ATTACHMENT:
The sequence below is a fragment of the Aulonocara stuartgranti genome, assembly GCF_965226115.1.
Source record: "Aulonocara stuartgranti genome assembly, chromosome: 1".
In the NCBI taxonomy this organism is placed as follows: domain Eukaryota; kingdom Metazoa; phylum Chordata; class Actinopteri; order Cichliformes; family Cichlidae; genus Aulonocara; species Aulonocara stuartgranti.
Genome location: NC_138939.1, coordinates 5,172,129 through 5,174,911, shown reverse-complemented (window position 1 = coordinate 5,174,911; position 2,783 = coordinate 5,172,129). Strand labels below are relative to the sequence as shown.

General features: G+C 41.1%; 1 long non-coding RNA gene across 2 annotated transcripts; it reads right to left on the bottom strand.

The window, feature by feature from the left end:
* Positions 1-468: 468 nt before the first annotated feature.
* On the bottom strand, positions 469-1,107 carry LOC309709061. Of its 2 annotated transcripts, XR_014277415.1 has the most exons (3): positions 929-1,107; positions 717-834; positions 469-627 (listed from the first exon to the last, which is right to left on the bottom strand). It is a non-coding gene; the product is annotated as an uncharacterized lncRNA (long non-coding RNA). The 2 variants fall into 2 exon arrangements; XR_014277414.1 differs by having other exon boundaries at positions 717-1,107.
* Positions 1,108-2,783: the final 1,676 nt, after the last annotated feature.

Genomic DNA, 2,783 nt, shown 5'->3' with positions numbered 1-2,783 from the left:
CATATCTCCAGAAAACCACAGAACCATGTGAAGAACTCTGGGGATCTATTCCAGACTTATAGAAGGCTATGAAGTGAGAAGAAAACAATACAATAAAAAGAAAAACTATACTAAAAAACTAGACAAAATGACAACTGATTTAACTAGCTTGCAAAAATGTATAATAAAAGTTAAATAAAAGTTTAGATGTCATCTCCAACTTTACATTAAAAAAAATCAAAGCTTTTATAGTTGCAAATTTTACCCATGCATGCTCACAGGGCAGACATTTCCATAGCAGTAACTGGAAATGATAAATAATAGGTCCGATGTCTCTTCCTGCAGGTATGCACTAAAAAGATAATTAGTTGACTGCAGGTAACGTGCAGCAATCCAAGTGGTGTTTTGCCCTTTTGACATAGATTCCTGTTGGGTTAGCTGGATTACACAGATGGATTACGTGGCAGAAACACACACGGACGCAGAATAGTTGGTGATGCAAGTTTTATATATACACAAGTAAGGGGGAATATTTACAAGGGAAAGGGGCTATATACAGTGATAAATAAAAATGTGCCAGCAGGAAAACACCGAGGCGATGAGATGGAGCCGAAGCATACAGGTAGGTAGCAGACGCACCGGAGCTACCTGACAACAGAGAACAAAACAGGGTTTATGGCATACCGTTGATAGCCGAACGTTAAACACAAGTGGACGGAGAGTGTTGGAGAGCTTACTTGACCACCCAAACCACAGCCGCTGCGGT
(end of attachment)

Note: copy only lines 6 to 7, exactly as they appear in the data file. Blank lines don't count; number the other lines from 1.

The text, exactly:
The window, feature by feature from the left end:
* Positions 1-468: 468 nt before the first annotated feature.